The concept of an accelerated degree is one that starts off looking promising, but the more you look at it, the more cracks start to show. Although the fast track scheme will encourage disadvantaged students to pursue a degree because it costs a fifth less and only spans two years, the effect on the student’s welfare has to be seen as a priority.
The extended term time and extra pressure of the two-year course could be seen to lead to an increased risk of stress and anxiety. The longer hours would lead to students having less social time and less time to think over their ideas before jumping in to their work. This and the extended stay in accommodation would surely lead to students feeling isolated from their peers?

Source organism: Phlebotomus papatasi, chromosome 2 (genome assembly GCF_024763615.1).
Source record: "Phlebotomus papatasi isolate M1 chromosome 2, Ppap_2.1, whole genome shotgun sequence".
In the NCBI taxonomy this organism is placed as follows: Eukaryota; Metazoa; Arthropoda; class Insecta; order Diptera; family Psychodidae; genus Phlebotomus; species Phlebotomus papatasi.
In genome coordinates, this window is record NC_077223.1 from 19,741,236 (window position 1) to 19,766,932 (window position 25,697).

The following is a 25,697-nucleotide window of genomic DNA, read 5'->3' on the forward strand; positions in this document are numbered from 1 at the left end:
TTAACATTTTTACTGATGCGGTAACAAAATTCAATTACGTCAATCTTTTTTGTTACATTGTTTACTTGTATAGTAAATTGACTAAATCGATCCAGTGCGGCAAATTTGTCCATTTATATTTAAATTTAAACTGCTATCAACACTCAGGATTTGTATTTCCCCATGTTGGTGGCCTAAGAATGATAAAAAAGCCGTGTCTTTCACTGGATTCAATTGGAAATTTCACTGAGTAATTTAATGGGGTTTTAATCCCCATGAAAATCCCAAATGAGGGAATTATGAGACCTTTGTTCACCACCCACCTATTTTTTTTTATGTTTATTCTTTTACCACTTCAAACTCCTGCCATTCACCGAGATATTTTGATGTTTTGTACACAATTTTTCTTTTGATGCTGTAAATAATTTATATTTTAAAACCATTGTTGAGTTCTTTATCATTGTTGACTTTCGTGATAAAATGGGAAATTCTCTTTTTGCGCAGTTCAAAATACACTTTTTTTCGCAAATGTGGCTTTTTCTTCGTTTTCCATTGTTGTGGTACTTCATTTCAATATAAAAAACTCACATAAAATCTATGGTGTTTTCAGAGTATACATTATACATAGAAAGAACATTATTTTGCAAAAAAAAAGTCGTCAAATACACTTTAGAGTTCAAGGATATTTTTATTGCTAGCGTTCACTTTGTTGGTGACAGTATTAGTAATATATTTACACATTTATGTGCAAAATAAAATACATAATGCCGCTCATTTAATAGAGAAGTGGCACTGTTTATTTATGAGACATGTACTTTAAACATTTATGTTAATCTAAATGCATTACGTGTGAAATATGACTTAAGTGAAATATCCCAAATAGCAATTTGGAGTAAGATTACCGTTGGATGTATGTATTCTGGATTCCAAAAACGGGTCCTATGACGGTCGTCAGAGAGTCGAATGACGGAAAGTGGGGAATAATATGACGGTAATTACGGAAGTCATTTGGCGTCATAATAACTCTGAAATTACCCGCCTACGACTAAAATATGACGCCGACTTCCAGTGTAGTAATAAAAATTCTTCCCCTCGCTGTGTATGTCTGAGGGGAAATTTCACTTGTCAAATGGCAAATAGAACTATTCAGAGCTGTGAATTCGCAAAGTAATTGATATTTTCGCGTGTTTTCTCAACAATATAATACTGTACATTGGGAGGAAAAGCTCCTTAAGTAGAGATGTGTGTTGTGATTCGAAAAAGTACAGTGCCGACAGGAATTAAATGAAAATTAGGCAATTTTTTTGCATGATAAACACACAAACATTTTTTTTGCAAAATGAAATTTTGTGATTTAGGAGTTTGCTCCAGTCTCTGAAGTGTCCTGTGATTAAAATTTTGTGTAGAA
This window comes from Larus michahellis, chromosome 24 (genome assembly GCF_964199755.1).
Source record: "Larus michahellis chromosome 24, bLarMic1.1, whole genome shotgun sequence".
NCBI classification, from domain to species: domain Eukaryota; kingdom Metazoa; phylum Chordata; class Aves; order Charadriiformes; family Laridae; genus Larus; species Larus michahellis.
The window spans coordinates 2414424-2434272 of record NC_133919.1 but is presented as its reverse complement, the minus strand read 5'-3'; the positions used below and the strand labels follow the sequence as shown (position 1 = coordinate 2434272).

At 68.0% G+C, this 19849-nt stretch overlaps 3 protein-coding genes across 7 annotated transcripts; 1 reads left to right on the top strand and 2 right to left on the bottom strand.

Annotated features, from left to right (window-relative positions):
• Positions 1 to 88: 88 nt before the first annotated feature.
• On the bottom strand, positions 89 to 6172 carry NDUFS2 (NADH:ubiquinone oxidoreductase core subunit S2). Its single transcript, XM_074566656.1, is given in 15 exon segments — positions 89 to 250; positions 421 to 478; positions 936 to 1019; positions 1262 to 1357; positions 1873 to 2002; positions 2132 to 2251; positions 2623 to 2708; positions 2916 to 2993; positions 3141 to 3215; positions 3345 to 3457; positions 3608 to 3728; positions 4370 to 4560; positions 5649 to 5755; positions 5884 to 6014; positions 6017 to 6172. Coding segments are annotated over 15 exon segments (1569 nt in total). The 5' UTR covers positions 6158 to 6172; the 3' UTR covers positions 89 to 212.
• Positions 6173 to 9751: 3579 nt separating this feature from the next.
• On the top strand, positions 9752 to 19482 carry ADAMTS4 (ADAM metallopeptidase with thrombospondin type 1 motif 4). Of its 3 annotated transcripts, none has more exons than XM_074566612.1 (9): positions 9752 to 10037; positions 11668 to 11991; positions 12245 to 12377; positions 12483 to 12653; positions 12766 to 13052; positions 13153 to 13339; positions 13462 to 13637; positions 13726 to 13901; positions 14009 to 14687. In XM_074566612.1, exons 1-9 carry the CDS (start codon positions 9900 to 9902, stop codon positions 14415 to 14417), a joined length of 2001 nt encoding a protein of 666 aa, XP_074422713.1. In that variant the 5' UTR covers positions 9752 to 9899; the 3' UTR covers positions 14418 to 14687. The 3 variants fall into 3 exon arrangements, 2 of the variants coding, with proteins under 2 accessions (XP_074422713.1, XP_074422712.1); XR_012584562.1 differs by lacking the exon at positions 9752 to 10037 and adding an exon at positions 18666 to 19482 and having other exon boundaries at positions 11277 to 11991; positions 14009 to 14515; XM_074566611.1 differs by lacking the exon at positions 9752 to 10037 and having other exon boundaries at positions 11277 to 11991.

The accelerated degree has been suggested as a flexible choice for mature students. However, surely the jam-packed academic schedule would make arranging childcare more challenging? Any student who needs to take up a part time job would struggle to juggle both their studies and their shifts. The new degree costs 20 percent more a year than the standard three-year course, taking a larger chunk out of your loan. Less loan and no job – I struggle to see how the practicalities would work.
Accelerated degree’s might take less time and cost less money but it is clear to see that it would cost students a well-rounded university experience, one full of making friends, having time to join societies and get fully integrated in the social side of university.